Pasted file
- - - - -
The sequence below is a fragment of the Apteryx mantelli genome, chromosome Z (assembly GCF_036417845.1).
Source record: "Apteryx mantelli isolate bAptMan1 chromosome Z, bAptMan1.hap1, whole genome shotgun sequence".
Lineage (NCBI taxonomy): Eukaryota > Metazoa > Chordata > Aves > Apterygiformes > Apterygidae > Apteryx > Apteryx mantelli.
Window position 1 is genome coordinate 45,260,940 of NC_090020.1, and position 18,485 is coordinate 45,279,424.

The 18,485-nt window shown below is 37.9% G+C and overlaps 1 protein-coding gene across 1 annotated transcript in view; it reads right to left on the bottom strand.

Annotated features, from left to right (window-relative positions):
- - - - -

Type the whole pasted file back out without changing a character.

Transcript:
The sequence below is a fragment of the Apteryx mantelli genome, chromosome Z (assembly GCF_036417845.1).
Source record: "Apteryx mantelli isolate bAptMan1 chromosome Z, bAptMan1.hap1, whole genome shotgun sequence".
Lineage (NCBI taxonomy): Eukaryota > Metazoa > Chordata > Aves > Apterygiformes > Apterygidae > Apteryx > Apteryx mantelli.
Window position 1 is genome coordinate 45,260,940 of NC_090020.1, and position 18,485 is coordinate 45,279,424.

The 18,485-nt window shown below is 37.9% G+C and overlaps 1 protein-coding gene across 1 annotated transcript in view; it reads right to left on the bottom strand.

Annotated features, from left to right (window-relative positions):